Axons connect single neurons to distant parts of the brain and body. During development, the directional growth and branching of axons underlies the formation of neuronal circuitry, and in adults, the structure and integrity of axons is essential for proper function and maintenance of the nervous system.
A challenge to treating injuries to the CNS, including spinal cord injuries, neurodegenerative diseases, and stroke, is that we have few methods to stimulate and control the re-growth and/or new growth of axons. Despite the presence of inhibitory factors to regeneration in the CNS, most neurons have an intrinsic capacity to initiate axonal re-growth after injury. We are interested in the cellular processes that underlie the initiation of regeneration in neurons.
We have developed a new assay that allows for the study of regeneration and injury responses in Drosophila larvae. A highly conserved axonal kinase, Wallenda, (DLK in vertebrates) is required in neurons to initiate a regenerative response to axonal injury.
TheGal4/UAS system is used to label single axons in larval segmental nerves, which have been subjected to nerve crush. We can use this assay to study regenerative responses to injury in live, genetically tractable, animals . (From Xiong et al., (2010) Journal of Cell Biology 191:211-23). PubMed
We are interested in the following questions:
1. How does a neuron ‘know’ that it has been injured?
The Wnd kinase regulates a nuclear signaling cascade that induces dramatic changes in gene expression in the neuron after injury. Studies in vertebrates suggest that specific signaling molecules are transported in axons, and that this is necessary for the cell body to receive information from distant sites in the axon. Wnd is transported in axons, and intriguingly, axonal transport machinery is required for injury signaling. We’re taking a combined approach of genetics and biochemistry to understand the mechanism of injury signaling on a molecular level.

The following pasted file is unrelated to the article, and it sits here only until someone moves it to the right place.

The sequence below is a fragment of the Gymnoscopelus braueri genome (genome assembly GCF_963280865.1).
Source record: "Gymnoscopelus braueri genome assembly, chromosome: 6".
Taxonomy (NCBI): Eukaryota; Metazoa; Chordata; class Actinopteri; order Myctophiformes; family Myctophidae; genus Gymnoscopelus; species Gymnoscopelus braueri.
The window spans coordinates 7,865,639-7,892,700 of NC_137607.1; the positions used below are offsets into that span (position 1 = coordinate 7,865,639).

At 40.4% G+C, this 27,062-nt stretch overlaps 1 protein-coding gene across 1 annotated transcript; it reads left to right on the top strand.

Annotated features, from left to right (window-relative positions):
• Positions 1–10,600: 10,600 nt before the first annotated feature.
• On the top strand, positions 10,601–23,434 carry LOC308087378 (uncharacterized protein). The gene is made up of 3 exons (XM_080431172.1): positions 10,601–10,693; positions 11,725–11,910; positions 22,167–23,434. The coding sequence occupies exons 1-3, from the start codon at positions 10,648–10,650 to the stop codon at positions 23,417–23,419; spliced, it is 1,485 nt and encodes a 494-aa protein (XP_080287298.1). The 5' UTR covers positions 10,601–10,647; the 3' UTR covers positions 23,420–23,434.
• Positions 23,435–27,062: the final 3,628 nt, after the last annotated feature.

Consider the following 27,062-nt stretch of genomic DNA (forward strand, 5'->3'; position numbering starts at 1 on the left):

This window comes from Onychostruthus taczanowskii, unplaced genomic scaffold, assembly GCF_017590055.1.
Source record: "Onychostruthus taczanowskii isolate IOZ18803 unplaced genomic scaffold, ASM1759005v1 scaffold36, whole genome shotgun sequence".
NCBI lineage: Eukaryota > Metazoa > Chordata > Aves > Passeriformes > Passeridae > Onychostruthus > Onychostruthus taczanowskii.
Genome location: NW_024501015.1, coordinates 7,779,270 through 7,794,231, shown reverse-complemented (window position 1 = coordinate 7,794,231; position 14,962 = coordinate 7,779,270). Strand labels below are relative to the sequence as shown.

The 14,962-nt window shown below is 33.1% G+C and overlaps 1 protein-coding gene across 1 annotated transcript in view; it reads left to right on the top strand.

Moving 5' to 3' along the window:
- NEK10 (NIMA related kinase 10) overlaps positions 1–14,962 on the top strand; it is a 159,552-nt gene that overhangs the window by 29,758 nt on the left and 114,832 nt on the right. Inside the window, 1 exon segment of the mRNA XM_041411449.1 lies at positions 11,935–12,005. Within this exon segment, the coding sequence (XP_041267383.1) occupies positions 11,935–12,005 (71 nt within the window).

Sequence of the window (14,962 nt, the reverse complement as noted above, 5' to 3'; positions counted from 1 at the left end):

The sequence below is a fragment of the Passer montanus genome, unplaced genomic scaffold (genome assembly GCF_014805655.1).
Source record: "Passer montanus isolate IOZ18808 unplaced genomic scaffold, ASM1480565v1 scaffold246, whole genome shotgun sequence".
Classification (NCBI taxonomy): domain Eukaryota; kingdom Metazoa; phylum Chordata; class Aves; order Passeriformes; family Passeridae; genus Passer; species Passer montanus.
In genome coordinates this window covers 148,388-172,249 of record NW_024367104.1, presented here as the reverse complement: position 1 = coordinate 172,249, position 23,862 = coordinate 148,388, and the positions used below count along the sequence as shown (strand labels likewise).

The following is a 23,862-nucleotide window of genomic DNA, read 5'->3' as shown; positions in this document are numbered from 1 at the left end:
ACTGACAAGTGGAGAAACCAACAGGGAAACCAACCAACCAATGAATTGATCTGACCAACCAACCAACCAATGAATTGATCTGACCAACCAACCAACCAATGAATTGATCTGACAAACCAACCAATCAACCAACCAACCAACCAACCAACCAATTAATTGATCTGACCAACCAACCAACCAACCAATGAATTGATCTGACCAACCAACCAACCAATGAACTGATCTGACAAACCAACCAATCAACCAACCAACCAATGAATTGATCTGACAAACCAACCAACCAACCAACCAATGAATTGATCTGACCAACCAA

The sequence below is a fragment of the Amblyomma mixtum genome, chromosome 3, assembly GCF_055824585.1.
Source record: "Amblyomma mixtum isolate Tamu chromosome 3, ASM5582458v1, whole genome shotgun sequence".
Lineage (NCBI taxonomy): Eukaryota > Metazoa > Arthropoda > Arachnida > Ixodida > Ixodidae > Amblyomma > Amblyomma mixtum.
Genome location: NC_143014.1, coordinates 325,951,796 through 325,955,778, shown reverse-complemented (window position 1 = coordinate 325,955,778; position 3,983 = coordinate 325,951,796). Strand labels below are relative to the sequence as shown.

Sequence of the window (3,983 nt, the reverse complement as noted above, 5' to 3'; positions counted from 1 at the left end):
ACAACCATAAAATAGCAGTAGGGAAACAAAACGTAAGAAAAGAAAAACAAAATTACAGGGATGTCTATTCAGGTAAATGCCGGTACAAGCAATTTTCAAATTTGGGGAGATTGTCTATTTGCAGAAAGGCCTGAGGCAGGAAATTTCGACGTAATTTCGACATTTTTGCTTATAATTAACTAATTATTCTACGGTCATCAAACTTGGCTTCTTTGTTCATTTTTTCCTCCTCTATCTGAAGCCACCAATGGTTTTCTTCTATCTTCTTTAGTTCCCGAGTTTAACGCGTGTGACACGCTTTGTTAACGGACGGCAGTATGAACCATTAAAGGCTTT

We are also studying the mechanism by which the Wnd kinase becomes activated in axons. Combined observations in Drosophila, C. elegans, and vertebrate neurons suggest that this kinase functions as an injury ‘sensor’. Local protein turnover in axons is an important element of its regulation and its activation.
2. What is the response to injury on a molecular level?
The Wnd-regulated signaling pathway, which is required for initiation of a regenerative response, is an important inroad into identifying the intrinsic injury responses in neurons that are permissive for regeneration. We are also interested in the role that surrounding glia play, and the cellular mechanisms that underlie glial responses to axonal injury.
3. How do axons degenerate after injury?
After injury, the part of the axon which is no longer attached to the neuron degenerates through a regulated but poorly understood process called Wallerian degeneration. Our injury model allows for us to use powerful genetics and imaging techniques to study this process at the Drosophila NMJ. We are especially interested in the cellular events that initiate this process, and their relationship to events that occur in neuropathies and degenerative disorders that involve degeneration of axons.
4. What is the relationship of synaptic plasticity and regeneration?
Injury interrupts synaptic connections, and regeneration aims to restore synaptic connections. Are molecular pathways used for regeneration also used for synaptic plasticity, and vice versa?
Important elements of our approaches in the lab include Drosophila genetics, biochemistry, and live imaging. We using a spinning disk confocal microscope to study many cellular aspects of neurons in living Drosophilaanimals, and are currently developing new methods to image axonal and glial responses to injury. Here are some example movies
Calcium imaging in response to injury